there would not be much work involved.
For the most part, this is true.
I get up in the morning and do my normal routine in the house, once I’m ready to go to my office job, I run outside and do my daily chores. This will vary depending on the weather. In the summertime, I just go out and
open up the gate so they have access to the rest of their pasture and tell the
guys good morning and check that they have water. We have an automatic waterer and I’m just making sure it’s still working. In the wintertime,
depending on how cold it is, below zero, I’m going to give each of them a cup of pellets mixed with corn in their feeders. We do this to give them energy to help keep them warm. Because we live in Minnesota, we had an EXTREMELY cold winter this year and around January, our barn hydrant froze, so, since then, I’ve had to haul water out to them as well. I will definitely be glad when that unfreezes.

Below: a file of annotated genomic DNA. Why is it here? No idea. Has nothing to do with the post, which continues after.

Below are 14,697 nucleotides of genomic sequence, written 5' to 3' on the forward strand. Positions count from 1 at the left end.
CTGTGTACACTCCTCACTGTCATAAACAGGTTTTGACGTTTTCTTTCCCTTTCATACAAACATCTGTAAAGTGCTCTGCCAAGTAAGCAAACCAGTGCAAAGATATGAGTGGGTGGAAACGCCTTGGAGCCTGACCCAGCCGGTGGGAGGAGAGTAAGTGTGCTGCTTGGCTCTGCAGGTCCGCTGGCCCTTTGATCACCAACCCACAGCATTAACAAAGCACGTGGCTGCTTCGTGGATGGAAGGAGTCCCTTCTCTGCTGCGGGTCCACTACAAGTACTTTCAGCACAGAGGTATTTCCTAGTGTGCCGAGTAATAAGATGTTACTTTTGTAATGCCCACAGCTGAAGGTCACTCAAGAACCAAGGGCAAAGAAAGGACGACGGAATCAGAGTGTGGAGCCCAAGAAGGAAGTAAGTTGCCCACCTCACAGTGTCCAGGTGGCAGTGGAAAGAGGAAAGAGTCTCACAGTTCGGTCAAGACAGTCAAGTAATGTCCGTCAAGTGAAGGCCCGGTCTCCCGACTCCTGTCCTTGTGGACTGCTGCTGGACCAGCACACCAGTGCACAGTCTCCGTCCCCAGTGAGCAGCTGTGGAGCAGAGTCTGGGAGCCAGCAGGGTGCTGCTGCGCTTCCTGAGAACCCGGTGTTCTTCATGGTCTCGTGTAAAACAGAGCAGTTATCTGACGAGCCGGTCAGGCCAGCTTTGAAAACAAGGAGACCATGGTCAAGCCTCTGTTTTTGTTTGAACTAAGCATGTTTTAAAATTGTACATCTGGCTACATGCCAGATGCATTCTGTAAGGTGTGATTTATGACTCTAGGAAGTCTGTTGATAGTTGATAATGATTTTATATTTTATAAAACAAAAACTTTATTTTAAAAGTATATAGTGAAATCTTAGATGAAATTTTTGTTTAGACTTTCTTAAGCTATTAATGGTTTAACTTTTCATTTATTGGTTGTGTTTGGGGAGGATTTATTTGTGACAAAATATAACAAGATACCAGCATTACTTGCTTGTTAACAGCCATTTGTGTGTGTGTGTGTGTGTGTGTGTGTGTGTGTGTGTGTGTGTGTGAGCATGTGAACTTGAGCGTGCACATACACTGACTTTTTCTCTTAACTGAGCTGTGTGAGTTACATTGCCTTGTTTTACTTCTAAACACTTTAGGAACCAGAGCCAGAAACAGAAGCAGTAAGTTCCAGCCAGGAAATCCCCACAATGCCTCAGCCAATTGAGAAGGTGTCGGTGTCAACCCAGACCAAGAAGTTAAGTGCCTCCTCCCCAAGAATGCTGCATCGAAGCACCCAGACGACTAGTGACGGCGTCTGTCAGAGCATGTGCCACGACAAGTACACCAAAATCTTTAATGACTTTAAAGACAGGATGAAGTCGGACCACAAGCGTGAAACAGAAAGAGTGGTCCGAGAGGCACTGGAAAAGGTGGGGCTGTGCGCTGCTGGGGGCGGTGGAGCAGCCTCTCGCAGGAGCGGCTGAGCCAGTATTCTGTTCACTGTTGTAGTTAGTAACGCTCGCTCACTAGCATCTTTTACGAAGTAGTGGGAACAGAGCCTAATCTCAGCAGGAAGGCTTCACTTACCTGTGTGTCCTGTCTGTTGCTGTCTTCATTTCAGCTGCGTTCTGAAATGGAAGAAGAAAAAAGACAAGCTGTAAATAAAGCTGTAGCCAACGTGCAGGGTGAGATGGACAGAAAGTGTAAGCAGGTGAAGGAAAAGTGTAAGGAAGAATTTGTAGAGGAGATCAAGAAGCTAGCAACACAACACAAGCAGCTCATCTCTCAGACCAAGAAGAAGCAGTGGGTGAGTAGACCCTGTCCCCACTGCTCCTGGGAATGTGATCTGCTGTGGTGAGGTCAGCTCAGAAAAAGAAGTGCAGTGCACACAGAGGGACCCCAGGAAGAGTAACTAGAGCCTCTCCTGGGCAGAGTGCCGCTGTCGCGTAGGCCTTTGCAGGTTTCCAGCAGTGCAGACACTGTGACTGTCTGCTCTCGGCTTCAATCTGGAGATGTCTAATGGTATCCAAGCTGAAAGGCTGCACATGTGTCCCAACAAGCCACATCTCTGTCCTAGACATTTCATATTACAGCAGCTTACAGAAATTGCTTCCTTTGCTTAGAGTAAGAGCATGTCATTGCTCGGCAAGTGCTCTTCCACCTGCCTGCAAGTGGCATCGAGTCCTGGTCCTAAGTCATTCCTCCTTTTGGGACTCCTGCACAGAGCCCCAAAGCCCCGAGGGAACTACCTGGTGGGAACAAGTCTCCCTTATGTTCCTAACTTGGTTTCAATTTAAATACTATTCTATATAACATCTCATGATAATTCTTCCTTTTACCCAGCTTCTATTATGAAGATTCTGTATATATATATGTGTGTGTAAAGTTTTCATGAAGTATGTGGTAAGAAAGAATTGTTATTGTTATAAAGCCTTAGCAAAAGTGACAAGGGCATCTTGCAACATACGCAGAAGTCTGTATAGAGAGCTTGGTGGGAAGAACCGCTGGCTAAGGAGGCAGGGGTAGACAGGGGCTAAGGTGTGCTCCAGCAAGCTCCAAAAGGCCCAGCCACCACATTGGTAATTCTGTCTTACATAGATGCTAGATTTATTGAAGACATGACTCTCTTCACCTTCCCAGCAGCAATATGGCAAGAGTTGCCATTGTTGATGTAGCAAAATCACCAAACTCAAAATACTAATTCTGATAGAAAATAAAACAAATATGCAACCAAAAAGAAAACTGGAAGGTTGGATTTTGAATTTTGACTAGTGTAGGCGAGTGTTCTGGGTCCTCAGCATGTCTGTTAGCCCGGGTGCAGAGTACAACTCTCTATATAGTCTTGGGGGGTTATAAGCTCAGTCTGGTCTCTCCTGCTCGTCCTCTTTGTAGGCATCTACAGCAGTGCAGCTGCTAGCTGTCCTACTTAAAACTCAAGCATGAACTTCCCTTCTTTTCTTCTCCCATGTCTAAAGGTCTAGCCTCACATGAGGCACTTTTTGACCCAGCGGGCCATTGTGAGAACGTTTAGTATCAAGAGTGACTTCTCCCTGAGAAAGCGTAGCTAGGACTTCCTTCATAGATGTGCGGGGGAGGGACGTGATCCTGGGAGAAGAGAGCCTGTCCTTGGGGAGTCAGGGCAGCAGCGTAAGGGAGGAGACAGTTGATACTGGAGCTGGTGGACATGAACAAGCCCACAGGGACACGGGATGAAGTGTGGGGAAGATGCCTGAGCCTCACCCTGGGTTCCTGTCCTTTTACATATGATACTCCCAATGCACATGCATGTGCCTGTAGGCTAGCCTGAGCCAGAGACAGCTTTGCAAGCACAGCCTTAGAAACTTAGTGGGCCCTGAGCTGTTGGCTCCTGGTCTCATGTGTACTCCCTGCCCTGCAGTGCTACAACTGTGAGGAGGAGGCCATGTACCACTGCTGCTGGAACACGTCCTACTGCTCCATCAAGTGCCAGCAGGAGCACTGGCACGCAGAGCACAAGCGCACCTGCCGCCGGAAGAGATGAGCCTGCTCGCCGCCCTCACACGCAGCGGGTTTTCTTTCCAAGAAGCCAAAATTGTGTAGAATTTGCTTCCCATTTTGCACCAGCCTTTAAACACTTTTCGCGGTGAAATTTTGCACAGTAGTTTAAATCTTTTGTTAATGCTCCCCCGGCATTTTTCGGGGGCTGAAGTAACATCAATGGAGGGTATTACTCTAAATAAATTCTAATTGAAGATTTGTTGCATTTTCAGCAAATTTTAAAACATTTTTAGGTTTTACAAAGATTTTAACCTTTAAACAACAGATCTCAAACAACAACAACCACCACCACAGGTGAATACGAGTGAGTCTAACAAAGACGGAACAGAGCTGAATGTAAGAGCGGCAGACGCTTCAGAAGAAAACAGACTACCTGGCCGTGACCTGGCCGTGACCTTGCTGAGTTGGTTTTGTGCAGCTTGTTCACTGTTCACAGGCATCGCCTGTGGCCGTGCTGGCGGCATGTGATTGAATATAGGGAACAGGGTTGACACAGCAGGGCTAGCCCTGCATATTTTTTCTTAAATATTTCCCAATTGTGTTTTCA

All day long, the guys will wander around in groups grazing, laying in the sun chewing their cud, rolling in the grass or playing.
In the evening, I’ll go out and do what I call poo duty. I pick up their poo and take it to the poo pile away from their grazing
areas. Nice thing, they all go about in the same place, what we call the community pile. In the summer, I’ll make sure they have hay and water and get them back into their barn area and shut up the gate for the evening. In the winter, I’d also give them a cup of pellets mixed with corn in their feeders.
For the most part, this is what would be a typical day for us. We have had our guys about 8 months now and are getting ready for shearing at the end of the month.
I hope this has been beneficial information for you and plan on bringing you more information as time allows.
May God’s Grace and Peace be with you….